Gov. Mark Dayton, looking to jump-start stalled negotiations with Republicans over a major package of public works projects and tax cuts, said on WCCO radio Wednesday that he's willing to forgo some infrastructure projects he previously said were must-haves.
After the Legislature was unable to come to a deal on a major public works package in the final hours of the legislative session that ended May 23, Dayton said he would consider calling lawmakers back to St. Paul, but only if they met his requirements. Only the governor can call the Legislature into a special session.
Dayton also vetoed tax cut legislation, citing a drafting error he said would cost the state $100 million during the next three years. Republicans want the bill fix and signed; Dayton has said he will do so when agreement is reached on the other outstanding issues.
Dayton proposed $186 million dollars in additional infrastructure projects, but Republicans that control the House have thus far balked.
The two sides are also at odds over funding for the Southwest Light Rail Transit project. House Republicans are adamantly opposed to the project.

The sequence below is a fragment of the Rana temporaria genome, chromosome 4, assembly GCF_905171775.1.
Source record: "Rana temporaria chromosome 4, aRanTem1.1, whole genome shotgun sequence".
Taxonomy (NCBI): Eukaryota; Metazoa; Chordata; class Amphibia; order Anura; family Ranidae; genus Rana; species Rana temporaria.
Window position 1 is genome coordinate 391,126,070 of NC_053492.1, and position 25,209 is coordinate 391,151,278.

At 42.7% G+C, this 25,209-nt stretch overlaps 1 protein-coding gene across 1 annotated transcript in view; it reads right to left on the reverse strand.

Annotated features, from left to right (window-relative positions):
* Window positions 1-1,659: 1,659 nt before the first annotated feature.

Dayton said Thursday that his proposed projects for the state's universities are still non negotiable, but that he's now willing to split the difference with Republicans on the size of the overall bill.
"There are other parts of that bonding bill that I'm willing to give up, and again I'll give up up to half of it if necessary to achieve a compromise that we can proceed with," he said.
At the same, Republicans have come forth with new requirements of their own, including on labor mandates like required sick pay that cities are considering putting on employers. They also want tax credits for private schools. Dayton said those demands have put a new strain on the negotiations.
The negotiations have been complicated by the upcoming November election, when all 201 legislative districts will be up for election.
Charlie Weaver, executive director of the Minnesota Business Partnership who served in the Legislature and as Gov. Tim Pawlenty's chief of staff, said he remains optimistic that a deal can get done given the parties' mutual interests.
He said tough negotiations often come down to one key: "People need to save face."